6. Write a research paper. This paper must be submitted in installments of drafts of which the deadlines are preset. Each draft counts towards the final grade for the paper. This paper will be in the form of a thesis-driven argumentative essay (not a report) based on a critical reading of a report of an event, a cultural phenomenon or artifact, or a text/document. Students planning to or having decided to concentrate on literary studies are encouraged to do the last. The paper will be coverless. The paper will be identified with the student’s name and number on top right-hand corner with pagination on every page on the top right-hand corner except on the first page. The paper will be supplied with a Works Cited or References page. It will be computer-generated with a 4-cm left margin and 3 cm for all other margins. Both hard and soft copies will be submitted. In hardcopy form, the paper will be printed on both sides of the sheet.

IV. Grading

A. A student’s final grade will be determined based on the following criteria:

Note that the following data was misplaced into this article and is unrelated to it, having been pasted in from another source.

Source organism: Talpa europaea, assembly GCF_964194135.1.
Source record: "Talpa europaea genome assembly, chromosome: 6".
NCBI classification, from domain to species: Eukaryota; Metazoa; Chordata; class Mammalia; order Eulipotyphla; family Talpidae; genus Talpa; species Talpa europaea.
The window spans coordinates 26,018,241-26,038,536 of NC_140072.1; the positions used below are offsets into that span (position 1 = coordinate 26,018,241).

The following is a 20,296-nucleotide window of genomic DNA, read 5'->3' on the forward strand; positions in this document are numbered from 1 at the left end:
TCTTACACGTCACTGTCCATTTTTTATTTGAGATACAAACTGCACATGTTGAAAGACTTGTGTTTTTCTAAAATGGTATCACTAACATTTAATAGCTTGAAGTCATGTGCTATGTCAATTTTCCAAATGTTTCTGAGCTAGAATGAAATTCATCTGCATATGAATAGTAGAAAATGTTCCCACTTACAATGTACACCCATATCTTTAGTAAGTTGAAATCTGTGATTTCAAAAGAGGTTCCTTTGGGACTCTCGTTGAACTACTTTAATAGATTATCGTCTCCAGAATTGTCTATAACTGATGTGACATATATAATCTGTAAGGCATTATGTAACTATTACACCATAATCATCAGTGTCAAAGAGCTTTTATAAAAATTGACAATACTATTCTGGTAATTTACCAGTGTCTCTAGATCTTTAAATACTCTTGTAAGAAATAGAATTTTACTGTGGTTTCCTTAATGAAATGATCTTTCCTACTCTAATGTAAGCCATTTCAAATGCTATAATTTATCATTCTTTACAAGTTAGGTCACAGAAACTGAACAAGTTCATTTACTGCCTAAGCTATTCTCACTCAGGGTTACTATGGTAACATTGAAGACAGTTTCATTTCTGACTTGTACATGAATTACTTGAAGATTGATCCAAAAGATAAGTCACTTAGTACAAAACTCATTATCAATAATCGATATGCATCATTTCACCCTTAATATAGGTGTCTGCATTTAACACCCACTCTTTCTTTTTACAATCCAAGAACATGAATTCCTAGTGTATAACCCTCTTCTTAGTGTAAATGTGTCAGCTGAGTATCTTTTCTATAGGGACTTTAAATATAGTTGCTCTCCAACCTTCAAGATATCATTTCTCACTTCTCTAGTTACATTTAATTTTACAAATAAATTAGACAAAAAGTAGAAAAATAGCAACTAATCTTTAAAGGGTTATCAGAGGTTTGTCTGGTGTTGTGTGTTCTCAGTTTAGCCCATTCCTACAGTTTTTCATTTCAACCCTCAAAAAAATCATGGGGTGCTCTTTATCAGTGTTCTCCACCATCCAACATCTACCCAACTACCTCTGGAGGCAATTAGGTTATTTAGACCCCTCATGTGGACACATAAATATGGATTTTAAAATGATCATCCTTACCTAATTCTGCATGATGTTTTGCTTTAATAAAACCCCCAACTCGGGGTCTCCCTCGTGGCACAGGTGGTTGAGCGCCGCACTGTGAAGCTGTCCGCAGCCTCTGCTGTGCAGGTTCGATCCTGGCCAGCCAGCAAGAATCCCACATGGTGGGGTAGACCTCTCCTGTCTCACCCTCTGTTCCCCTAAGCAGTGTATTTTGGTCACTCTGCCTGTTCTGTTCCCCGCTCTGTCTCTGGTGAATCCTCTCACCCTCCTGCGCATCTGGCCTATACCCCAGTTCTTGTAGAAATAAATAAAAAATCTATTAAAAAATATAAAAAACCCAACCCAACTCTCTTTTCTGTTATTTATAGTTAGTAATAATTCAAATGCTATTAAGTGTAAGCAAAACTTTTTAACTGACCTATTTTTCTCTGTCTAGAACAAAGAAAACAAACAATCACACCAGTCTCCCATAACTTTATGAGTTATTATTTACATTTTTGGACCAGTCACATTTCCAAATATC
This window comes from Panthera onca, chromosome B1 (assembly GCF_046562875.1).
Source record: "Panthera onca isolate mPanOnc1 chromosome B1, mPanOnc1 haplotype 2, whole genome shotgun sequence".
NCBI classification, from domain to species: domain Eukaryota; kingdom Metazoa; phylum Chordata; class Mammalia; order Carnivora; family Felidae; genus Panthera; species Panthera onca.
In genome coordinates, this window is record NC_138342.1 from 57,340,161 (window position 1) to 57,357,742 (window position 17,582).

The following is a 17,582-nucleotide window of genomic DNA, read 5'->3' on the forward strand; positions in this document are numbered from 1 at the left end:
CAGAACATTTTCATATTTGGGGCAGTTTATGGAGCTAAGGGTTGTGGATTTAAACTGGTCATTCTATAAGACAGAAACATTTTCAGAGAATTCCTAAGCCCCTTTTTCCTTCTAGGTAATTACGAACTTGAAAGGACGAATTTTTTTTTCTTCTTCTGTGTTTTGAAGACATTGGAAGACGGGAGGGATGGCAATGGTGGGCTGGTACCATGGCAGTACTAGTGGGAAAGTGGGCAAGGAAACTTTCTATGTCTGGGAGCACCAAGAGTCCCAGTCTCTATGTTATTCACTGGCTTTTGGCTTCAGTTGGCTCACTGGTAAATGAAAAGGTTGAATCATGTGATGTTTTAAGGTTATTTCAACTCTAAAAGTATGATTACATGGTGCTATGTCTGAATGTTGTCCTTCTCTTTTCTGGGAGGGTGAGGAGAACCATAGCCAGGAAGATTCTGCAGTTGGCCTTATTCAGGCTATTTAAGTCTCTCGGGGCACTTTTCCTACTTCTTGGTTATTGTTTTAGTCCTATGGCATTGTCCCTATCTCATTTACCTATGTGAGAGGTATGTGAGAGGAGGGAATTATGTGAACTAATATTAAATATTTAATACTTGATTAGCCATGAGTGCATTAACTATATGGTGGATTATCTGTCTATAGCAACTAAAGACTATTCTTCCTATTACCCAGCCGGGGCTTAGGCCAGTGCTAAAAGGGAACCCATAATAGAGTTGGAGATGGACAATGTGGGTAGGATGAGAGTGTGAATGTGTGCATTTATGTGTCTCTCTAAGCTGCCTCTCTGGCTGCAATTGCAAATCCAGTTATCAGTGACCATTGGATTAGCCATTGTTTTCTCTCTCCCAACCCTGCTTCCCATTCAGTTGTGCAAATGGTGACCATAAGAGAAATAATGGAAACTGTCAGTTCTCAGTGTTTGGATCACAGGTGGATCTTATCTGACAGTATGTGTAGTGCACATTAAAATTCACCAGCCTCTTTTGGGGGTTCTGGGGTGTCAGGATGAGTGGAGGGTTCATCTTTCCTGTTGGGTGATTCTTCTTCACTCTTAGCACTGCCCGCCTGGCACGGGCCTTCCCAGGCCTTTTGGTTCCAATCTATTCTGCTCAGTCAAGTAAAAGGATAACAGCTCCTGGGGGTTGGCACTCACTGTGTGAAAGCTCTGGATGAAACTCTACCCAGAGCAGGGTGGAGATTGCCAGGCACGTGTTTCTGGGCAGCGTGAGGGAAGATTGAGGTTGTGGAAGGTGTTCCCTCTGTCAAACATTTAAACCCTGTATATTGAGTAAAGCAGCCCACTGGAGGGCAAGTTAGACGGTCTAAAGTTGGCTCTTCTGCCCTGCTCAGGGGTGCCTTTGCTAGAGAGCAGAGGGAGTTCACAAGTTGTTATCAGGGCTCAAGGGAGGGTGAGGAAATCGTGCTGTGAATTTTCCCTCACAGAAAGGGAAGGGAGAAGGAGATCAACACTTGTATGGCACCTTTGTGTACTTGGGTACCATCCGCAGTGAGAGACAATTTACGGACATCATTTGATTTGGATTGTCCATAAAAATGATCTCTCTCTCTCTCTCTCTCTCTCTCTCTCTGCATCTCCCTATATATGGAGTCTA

Participation

15%

Test 1

10%

Test 2

10%

Mid-Term Exam

15%

Final Exam

25%

Research Paper

25%

Participation will be reported to PAcIS as “PRESENSI,” Tests 1 and 2 as “QUIZ,”  the Research Paper as “TUGAS,” the Mid-Term Exam as “UTS,” and the Final Exam as “UAS.”

 

B. The total of all grade items will be converted to letter grades according to the following criteria:

88-100 = A
69-87 = B
50-68 = C
25-49 = D
00-24 = E

V. Attendance

Students will be allowed four (4) unexcused absences out of the twelve (16) class meetings. Unexcused absences include those instances when students are hindered from coming to class due to alarm-clock malfunction, prolonged breakfasts, traffic problems, incidental mild health issues, and unexpected minor domestic emergencies. Note, however, though there is no penalty for such failure to attend class, an absent student will not receive points for participation or activities conducted in class that day. Tardiness of more than fifteen (15) minutes into class time will count as an unexcused absence. Only absences due to severe health problems, and serious domestic situations will be considered as excused absences. For excused absences, a student must provide a written justification from a relevant authority. A student must confer with the instructor to determine whether a medical condition is mild or severe, or whether a domestic emergency is minor or serious. Excused absences cannot be an excuse for failure to submit assignments on time.

 

VI. Academic Dishonesty